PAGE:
When certain conditions are in place happiness is more likely to occur, but those conditions do not cause happiness. If I buy that new car it might contribute to a variety of conditions that elevate my mood, but acquiring the car does not create happiness.
Unlocking these relationships is the purpose of my work in Quantified Self.
A nice article on why Nike shut down its Fuelband effort that calls the move “an indictment” on wrist wearables. I think the indictment is on a magic bullet that device manufacturers are keen to create, market and dominate with sales. In the article there is the statement that Apple will come out with the ultimate device, but it is not likely that they will create the magic bullet either.
This blog is about Quantified Self and experiments that can be done with a variety of devices and methods. What is hardest is thinking of the desired outcome and designing the activity. The tracking is easy. Tracking devices are abundant, methods to set goals and design activity are hard to find.
Real life changing effect of wearables will come from accepted methods of combining data with activity. And this space of “try this and watch” is the true open space in the Quantified Self arena.
At a teaser from my upcoming speech at the 2014 European Quantified Self Conference I have looked at the relationship of temperature to average intensity of upset reactions over the course of each day. The warmer the temperature the less intense the upsets if they are self induced – meaning if I am imagining some disaster scenario then my imagining is less intense when I am sitting on the beach!
However, there is no change in “direct” reactions like someone almost hitting me with a car. So I get just as upset almost getting hit while walking from the beach as I do when walking in snow boots from the ski slope.
The method here is that I captured intensity of my reactions for a period where I was travelling in San Francisco, London and Abu Dhabi. Good temperature ranges to sample from! I took the intensity data via Taplog and exported it to excel, then manually added weather data. Using a Pearson R function I determine the correlation for Direct and Self Induced reactions.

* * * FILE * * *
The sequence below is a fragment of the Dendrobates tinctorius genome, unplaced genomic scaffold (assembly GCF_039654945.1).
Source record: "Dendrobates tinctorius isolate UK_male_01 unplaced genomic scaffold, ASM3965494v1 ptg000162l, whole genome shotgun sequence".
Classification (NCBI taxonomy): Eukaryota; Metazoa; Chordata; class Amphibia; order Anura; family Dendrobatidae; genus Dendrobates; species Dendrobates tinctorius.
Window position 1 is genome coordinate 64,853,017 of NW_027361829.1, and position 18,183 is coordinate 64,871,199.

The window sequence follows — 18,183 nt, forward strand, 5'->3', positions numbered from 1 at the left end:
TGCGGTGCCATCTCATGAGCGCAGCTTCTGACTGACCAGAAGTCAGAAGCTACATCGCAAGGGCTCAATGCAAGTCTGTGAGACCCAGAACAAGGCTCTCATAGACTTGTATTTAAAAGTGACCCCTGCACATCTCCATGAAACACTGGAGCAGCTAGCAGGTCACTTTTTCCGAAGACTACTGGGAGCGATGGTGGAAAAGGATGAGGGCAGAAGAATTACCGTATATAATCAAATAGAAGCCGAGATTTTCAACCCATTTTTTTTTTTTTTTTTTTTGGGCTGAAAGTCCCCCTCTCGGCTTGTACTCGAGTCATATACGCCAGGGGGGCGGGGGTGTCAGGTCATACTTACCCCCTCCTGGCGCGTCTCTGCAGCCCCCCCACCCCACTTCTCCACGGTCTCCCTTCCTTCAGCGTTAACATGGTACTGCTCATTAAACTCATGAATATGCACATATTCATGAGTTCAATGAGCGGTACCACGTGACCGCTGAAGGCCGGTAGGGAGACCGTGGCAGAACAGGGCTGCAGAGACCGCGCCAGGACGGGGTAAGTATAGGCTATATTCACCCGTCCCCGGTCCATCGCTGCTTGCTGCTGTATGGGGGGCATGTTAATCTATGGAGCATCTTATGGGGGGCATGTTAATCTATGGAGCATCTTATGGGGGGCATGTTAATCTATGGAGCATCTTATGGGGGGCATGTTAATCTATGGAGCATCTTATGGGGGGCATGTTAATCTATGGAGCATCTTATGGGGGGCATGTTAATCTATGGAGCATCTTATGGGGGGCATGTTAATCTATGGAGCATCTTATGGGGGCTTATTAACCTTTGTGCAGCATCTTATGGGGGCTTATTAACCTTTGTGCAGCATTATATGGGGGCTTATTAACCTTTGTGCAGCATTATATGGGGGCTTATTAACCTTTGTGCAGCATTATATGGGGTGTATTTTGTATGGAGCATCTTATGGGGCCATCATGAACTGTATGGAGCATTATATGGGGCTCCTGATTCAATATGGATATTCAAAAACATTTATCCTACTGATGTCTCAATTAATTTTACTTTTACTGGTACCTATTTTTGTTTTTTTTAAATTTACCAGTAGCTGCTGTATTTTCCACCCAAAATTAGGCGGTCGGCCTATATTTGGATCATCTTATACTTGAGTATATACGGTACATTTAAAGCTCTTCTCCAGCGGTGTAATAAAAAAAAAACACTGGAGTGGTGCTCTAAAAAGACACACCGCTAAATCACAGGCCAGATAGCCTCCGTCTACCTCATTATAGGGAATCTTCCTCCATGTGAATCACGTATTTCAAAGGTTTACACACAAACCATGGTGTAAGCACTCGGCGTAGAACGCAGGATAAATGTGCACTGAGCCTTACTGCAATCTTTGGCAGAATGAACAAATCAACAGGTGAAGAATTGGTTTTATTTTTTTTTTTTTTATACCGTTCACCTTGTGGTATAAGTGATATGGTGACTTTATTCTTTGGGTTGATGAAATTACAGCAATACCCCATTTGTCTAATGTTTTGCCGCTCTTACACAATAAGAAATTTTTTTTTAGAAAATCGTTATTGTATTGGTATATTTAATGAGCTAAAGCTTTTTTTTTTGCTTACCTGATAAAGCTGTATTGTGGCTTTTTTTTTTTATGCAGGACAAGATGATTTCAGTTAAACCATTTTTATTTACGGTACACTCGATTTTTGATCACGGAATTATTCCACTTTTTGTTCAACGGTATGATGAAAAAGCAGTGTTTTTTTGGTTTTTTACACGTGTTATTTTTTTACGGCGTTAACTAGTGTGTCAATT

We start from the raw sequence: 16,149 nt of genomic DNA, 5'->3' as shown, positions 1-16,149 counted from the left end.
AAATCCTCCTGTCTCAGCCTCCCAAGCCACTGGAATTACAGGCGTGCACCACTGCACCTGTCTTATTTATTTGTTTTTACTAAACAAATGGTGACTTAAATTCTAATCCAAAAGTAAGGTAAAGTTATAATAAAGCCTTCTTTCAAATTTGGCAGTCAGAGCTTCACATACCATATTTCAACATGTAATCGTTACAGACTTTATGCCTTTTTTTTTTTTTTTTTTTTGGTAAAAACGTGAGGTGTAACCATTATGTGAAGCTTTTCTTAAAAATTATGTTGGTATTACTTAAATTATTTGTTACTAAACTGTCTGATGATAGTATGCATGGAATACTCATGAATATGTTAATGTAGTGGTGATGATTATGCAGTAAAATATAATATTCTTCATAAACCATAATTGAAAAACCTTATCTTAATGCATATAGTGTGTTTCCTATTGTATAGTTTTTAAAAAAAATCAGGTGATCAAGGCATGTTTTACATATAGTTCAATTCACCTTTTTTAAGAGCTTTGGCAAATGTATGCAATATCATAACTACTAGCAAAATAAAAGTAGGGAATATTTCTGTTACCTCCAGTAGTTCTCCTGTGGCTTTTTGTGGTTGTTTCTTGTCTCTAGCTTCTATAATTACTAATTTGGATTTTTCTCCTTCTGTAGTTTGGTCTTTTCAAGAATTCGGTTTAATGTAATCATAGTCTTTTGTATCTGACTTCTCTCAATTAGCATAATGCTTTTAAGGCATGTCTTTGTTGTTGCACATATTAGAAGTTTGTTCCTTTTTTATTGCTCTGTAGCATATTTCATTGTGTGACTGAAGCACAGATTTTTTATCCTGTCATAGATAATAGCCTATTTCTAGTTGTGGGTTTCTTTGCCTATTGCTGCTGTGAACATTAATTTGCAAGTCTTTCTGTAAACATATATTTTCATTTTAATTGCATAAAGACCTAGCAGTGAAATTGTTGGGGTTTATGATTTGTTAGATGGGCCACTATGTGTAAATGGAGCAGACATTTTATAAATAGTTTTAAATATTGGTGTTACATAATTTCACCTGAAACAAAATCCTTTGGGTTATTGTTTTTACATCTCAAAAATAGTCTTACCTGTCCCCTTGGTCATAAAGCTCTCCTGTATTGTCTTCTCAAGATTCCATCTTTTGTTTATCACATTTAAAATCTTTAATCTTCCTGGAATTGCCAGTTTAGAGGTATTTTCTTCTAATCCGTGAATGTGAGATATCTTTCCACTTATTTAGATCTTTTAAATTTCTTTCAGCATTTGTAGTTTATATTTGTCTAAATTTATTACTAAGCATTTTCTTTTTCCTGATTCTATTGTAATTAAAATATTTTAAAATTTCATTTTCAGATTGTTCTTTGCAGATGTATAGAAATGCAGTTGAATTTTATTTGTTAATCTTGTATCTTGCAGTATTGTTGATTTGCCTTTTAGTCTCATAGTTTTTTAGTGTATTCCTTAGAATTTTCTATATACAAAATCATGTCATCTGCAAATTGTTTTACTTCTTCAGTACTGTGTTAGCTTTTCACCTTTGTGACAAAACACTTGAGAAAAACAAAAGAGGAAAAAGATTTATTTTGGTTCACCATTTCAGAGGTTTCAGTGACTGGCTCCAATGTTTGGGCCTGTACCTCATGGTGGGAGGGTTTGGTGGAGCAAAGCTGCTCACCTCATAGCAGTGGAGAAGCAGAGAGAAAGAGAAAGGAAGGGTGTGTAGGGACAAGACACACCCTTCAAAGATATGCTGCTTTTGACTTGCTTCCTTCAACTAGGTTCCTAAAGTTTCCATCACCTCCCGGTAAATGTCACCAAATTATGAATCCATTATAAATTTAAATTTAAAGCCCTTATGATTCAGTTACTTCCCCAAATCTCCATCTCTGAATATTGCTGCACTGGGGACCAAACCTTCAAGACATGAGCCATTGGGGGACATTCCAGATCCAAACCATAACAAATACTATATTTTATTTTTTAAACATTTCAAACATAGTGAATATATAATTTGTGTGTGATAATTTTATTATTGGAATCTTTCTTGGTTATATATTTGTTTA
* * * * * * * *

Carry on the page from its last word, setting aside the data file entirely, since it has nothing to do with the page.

Of course weather does not cause reactions, they simply have a relationship. For purists, my reaction intensity may have caused the weather. If I ever confirm that hypothesis I will report it here.
Have been crunching numbers and calculating Pearson R correlations between different types of upsets based on a further data set I gathered in March. During that period I did periodic “mood gathering” by setting an alarm on the Fitbit and entering how I felt from 1 (relaxed and calm) to 10 (palpable rage or fear). I also logged upsets with their intensity so I got around 15 to 25 events logged a day between the alarm triggered entries and the noticing entries. The resulting data set has led to some interesting insights.
First, there is a strong positive correlation (r=.66) between my upset score across the day and the amount of sleep I had the night prior. That means the more I slept the more I triggered the next day. A surprising result that needs further study as qualitatively I feel better when I sleep more.